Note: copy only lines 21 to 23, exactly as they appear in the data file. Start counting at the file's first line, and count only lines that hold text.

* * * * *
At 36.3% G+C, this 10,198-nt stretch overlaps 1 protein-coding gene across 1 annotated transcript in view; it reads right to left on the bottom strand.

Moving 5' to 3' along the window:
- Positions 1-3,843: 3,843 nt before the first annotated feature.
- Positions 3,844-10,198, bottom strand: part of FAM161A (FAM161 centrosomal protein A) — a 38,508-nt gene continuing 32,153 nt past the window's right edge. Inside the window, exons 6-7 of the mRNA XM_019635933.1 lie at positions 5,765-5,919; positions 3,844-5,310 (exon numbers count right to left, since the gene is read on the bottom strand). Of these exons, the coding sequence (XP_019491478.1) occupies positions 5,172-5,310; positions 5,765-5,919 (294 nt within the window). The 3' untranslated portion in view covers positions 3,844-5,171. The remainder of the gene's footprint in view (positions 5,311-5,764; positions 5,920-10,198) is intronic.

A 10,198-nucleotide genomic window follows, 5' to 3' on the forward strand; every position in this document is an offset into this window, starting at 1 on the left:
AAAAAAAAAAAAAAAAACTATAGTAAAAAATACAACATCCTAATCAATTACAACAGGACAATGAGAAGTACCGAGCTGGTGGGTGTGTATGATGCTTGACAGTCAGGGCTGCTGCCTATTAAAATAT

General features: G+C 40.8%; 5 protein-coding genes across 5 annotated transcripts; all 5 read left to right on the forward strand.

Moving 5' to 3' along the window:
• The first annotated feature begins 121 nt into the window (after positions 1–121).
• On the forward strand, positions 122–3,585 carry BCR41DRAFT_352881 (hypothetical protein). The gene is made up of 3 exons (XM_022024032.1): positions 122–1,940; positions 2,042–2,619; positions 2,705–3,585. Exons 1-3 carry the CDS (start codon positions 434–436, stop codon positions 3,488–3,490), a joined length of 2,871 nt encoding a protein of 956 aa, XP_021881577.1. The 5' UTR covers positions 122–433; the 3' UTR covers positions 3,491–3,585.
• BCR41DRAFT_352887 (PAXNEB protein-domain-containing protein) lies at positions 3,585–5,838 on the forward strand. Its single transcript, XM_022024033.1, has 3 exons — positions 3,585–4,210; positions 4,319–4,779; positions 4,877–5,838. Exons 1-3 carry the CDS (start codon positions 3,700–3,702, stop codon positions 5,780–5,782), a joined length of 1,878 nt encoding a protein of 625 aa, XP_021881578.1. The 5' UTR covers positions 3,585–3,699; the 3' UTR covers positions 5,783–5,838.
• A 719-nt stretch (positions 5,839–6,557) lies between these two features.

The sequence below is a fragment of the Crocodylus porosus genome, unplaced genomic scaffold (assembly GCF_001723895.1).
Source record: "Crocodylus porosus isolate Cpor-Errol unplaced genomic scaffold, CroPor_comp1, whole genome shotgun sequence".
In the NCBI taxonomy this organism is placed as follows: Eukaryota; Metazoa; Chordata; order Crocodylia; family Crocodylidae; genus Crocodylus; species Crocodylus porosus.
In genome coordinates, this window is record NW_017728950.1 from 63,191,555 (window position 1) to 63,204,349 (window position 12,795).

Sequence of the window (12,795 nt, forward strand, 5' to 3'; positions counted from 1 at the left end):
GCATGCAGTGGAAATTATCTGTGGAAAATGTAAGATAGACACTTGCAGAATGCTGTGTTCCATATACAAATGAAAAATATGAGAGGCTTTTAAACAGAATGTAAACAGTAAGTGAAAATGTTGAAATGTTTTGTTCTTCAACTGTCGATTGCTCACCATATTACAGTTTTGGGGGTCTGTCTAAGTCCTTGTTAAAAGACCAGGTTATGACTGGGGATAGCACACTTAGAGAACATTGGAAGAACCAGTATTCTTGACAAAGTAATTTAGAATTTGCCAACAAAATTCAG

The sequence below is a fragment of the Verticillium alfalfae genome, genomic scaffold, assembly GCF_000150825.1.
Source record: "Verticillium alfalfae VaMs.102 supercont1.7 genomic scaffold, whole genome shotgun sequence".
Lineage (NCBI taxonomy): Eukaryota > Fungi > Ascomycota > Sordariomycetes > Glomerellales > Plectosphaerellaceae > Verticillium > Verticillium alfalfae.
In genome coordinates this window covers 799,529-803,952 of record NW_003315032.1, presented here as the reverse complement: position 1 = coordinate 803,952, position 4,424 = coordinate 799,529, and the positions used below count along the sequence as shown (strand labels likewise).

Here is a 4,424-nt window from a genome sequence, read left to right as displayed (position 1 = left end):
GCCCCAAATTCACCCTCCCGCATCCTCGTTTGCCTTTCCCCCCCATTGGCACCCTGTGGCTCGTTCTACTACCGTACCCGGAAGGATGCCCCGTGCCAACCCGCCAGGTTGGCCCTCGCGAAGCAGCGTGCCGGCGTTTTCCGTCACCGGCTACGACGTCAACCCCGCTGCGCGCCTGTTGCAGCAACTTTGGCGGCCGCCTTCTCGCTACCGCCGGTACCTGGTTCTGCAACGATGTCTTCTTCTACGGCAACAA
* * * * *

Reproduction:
Lineage (NCBI taxonomy): Eukaryota > Fungi > Ascomycota > Sordariomycetes > Glomerellales > Plectosphaerellaceae > Verticillium > Verticillium alfalfae.
In genome coordinates this window covers 799,529-803,952 of record NW_003315032.1, presented here as the reverse complement: position 1 = coordinate 803,952, position 4,424 = coordinate 799,529, and the positions used below count along the sequence as shown (strand labels likewise).

Here is a 4,424-nt window from a genome sequence, read left to right as displayed (position 1 = left end):